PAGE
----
Supreme Court of Canada Rules in Favor of Doctor Assisted Suicide

On Friday, the Supreme Court of Canada struck down a law that banned assisted suicide. Although the decision won’t take effect for another 12 months, when it does, it will no longer be illegal for doctors to assist patients in committing suicide in certain situations.

The decision was a unanimous 9-0 decision. Parliament doesn’t necessarily have to enact new legislation within the next twelve months, but very well could, implementing various guidelines, and regulation of doctor-assisted suicide.  The Supreme Court has already set out specific conditions in which a person would qualify for doctor-assisted suicide. The patient must be a “competent adult” that would clearly consent to the “termination of life.” The patient must also suffer from a “grievous and irremediable” medical condition that causes “endless suffering.” The suffering can either be physical or psychological. The patient must also be suffering from a condition that is incurable.

The ruling doesn’t make any mention of a terminal illness, but the decision does apply to a wide variety of conditions, which could very well include a terminal illness. This may be where new legislation may help. Parliament could come up with a new law that applies nationally, or leave the lawmaking up to the individual provinces, which could cause a mess, with a mix of various different laws in the individual provinces. The best case scenario is that within the next year, Parliament comes up with new legislation that implements guidelines for doctors when it comes to assisted suicide. That new legislation should be written with the help of actual doctors, not lawmakers who think they understand the medical field.  Parliament has 12 months to decide how they want to move forward from this decision.

The court decided that the law that banned assisted suicide outright infringed Canadians’ rights, specifically section 7 of the Charter of rights and freedoms, which states “everyone has the right to life, liberty, and security of the person […]”.

This ruling for many represents a very positive turning point in Canadian law. 21 years ago, the Supreme Court was faced with the same decision, and ultimately ruled to keep the law in place that banned assisted suicide. It’s a decision that many regard as very positive. In the past, terminally ill patients, to those suffering intolerable suffering as the government put it, have gone to other countries to end their lives. The healthcare system is designed in a way that ensures those who are suffering have to die without dignity. While suffering in that hospital room, chances are, they are no longer the person that they once were. They don’t get the chance to die with dignity, or any sense of pride; instead, their last moments on Earth are spent in a hospital room, and in a state that one could not call dignifying. Those final moments are lengthened with modern technology, prolonging the pain and suffering.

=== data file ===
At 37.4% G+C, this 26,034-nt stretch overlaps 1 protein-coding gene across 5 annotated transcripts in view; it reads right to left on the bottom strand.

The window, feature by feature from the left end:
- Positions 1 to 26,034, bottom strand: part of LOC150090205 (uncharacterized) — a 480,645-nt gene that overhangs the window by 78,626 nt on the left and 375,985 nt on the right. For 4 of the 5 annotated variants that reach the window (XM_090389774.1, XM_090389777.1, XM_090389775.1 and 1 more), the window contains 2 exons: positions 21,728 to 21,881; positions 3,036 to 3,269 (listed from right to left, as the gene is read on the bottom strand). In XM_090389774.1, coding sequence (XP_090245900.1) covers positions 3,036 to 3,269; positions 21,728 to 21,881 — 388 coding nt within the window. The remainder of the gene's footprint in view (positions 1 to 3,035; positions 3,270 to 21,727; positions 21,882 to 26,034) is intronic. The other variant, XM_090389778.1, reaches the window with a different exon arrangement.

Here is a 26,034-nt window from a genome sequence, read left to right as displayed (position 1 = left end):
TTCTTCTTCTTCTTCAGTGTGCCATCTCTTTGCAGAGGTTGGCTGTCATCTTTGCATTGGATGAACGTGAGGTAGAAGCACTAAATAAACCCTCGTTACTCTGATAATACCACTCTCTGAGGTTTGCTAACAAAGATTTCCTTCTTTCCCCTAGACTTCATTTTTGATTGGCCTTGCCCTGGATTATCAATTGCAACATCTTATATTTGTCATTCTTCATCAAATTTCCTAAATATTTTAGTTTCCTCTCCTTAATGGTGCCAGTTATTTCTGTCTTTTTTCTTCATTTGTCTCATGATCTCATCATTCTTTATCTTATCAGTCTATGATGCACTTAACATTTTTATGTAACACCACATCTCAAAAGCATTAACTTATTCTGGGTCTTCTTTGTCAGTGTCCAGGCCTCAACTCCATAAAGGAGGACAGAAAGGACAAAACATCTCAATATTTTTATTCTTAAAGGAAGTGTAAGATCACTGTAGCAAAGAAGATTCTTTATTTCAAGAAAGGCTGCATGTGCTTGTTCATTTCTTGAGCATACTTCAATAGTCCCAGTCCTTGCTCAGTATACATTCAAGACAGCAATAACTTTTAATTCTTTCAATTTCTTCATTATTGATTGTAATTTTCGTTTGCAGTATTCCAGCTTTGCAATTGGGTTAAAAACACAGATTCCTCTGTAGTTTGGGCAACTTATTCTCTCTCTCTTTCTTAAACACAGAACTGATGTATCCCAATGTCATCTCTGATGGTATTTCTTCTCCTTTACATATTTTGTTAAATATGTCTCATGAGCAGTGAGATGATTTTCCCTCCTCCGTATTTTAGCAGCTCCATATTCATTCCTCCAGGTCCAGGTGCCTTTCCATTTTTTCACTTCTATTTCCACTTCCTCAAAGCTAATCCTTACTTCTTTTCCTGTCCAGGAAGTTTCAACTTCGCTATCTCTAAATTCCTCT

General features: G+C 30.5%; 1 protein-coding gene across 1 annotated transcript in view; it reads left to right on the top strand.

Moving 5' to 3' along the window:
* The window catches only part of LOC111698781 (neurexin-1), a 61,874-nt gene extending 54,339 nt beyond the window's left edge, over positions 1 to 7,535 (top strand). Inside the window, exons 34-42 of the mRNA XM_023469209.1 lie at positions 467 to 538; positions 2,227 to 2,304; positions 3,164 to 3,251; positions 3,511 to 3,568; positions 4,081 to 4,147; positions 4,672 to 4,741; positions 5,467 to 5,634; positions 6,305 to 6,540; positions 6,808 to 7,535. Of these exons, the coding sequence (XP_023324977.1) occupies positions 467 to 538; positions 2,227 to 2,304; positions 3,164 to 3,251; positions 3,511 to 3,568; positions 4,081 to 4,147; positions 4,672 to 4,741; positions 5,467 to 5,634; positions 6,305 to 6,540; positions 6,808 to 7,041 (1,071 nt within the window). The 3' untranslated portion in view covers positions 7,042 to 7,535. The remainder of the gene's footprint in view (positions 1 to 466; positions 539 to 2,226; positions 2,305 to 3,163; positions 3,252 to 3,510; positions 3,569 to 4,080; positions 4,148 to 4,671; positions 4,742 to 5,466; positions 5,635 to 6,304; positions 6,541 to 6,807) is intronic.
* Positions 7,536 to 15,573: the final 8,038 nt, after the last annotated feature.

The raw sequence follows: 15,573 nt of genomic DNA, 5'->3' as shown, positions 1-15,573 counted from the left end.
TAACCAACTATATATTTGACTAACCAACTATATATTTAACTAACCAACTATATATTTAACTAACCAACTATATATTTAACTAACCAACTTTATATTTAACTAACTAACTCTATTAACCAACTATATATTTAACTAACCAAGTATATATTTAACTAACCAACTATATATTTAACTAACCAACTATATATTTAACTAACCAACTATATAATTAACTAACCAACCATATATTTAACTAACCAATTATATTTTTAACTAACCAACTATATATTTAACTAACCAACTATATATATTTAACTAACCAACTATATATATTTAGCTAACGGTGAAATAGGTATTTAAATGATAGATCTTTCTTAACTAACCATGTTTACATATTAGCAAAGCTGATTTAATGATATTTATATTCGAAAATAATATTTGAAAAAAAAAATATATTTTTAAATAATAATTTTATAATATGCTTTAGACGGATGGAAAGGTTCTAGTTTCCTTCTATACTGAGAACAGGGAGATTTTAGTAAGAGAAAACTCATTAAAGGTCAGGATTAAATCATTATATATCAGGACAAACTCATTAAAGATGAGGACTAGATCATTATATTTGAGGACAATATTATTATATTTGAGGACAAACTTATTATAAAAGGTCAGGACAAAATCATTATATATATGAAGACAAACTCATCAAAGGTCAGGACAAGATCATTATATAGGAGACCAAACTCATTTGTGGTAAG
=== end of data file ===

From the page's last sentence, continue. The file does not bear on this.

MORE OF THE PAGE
When a dog becomes ill with a disease that will force it to live through the rest of its life in agonizing pain, and suffering, what do most dog owners do? They euthanize it, because they don’t want it to suffer. It’d be “inhumane” to force a dog to suffer though such horrible suffering, and it’s something no dog owner wants to see, or any pet owner for that matter. But, when it comes to human lives, healthcare professionals (not all, many are in fact in support of assisted suicide, but laws prevent this from occurring in many areas) do their best to prolong the pain and suffering.

Those who are diagnosed with dementia eventually forget the names of those closest to them, and are eventually forced to live in long term care facilities. Many do speak of their wish to die before they get to that state, but for many of them, that wish never comes true. Is it wrong to say that if someone faced with intolerable suffering, or with the prospect of forgetting everything, should have the right to end it their lives on their own terms? Isn’t that their call to make?  It is, and should be.

The Supreme Court ruling only applies to those who are intolerably suffering. For those that disagree with the ruling, why? Why should people be forced to suffer, and live out their last days in a state very detached from who they once were? People who live with such suffering should be able to make the decision of how they want to live their life, and if that includes ending it, then so be it. No one else should be able to tell another that they do not have the right to die. No one should be able to tell another they have no right to want such a thing in the event they are suffering endlessly due to a condition which is untreatable.

If someone who is literally living through living hell, with no cure in sight, wants a way out, no one should be able to say that’s wrong. It’s not selfish either.  A unanimous decision in the Supreme Court of Canada shows that those judges understand it, and it also demonstrates how attitudes have changed in 21 years. Friday, February 6th, 2015 was a bright day in the fight for the right to die with dignity in Canada.

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